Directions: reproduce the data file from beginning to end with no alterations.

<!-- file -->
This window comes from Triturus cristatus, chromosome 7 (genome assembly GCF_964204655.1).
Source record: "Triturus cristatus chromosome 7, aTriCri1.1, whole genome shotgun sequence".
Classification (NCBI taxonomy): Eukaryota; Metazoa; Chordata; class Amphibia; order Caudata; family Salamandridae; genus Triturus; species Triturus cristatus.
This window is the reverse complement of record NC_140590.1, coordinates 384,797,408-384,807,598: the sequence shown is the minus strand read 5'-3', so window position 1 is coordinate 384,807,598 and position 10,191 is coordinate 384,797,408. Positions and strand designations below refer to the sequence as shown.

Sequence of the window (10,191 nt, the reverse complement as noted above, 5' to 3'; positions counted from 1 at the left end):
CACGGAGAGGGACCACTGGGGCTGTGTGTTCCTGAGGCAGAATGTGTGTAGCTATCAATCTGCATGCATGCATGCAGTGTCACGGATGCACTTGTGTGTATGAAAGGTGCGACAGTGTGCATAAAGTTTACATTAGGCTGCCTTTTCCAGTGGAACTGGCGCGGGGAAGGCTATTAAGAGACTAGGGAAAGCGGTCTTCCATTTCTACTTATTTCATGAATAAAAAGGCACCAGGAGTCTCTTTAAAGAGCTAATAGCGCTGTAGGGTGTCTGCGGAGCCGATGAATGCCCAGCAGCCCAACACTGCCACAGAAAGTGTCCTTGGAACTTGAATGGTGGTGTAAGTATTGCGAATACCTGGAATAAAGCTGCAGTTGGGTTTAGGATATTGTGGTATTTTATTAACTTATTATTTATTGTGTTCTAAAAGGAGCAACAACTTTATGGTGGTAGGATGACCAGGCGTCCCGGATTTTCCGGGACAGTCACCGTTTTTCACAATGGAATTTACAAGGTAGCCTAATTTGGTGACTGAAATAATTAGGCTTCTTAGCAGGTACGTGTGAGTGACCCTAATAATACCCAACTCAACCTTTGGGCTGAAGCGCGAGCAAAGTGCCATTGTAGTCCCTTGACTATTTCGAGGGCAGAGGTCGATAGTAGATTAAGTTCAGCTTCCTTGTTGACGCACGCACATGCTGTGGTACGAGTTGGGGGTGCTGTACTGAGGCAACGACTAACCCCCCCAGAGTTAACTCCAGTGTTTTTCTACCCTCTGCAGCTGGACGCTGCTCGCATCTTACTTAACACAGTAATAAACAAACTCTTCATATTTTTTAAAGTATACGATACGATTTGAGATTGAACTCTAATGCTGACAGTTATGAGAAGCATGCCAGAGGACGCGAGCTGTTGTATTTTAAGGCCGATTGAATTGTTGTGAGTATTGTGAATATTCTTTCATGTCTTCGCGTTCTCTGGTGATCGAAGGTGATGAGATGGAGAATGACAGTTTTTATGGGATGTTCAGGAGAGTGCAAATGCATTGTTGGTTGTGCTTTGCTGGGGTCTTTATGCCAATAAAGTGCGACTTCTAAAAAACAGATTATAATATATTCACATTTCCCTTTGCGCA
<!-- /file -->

This window comes from Triturus cristatus, chromosome 7 (genome assembly GCF_964204655.1).
Source record: "Triturus cristatus chromosome 7, aTriCri1.1, whole genome shotgun sequence".
Classification (NCBI taxonomy): Eukaryota; Metazoa; Chordata; class Amphibia; order Caudata; family Salamandridae; genus Triturus; species Triturus cristatus.
This window is the reverse complement of record NC_140590.1, coordinates 384,797,408-384,807,598: the sequence shown is the minus strand read 5'-3', so window position 1 is coordinate 384,807,598 and position 10,191 is coordinate 384,797,408. Positions and strand designations below refer to the sequence as shown.

Sequence of the window (10,191 nt, the reverse complement as noted above, 5' to 3'; positions counted from 1 at the left end):
CACGGAGAGGGACCACTGGGGCTGTGTGTTCCTGAGGCAGAATGTGTGTAGCTATCAATCTGCATGCATGCATGCAGTGTCACGGATGCACTTGTGTGTATGAAAGGTGCGACAGTGTGCATAAAGTTTACATTAGGCTGCCTTTTCCAGTGGAACTGGCGCGGGGAAGGCTATTAAGAGACTAGGGAAAGCGGTCTTCCATTTCTACTTATTTCATGAATAAAAAGGCACCAGGAGTCTCTTTAAAGAGCTAATAGCGCTGTAGGGTGTCTGCGGAGCCGATGAATGCCCAGCAGCCCAACACTGCCACAGAAAGTGTCCTTGGAACTTGAATGGTGGTGTAAGTATTGCGAATACCTGGAATAAAGCTGCAGTTGGGTTTAGGATATTGTGGTATTTTATTAACTTATTATTTATTGTGTTCTAAAAGGAGCAACAACTTTATGGTGGTAGGATGACCAGGCGTCCCGGATTTTCCGGGACAGTCACCGTTTTTCACAATGGAATTTACAAGGTAGCCTAATTTGGTGACTGAAATAATTAGGCTTCTTAGCAGGTACGTGTGAGTGACCCTAATAATACCCAACTCAACCTTTGGGCTGAAGCGCGAGCAAAGTGCCATTGTAGTCCCTTGACTATTTCGAGGGCAGAGGTCGATAGTAGATTAAGTTCAGCTTCCTTGTTGACGCACGCACATGCTGTGGTACGAGTTGGGGGTGCTGTACTGAGGCAACGACTAACCCCCCCAGAGTTAACTCCAGTGTTTTTCTACCCTCTGCAGCTGGACGCTGCTCGCATCTTACTTAACACAGTAATAAACAAACTCTTCATATTTTTTAAAGTATACGATACGATTTGAGATTGAACTCTAATGCTGACAGTTATGAGAAGCATGCCAGAGGACGCGAGCTGTTGTATTTTAAGGCCGATTGAATTGTTGTGAGTATTGTGAATATTCTTTCATGTCTTCGCGTTCTCTGGTGATCGAAGGTGATGAGATGGAGAATGACAGTTTTTATGGGATGTTCAGGAGAGTGCAAATGCATTGTTGGTTGTGCTTTGCTGGGGTCTTTATGCCAATAAAGTGCGACTTCTAAAAAACAGATTATAATATATTCACATTTCCCTTTGCGCA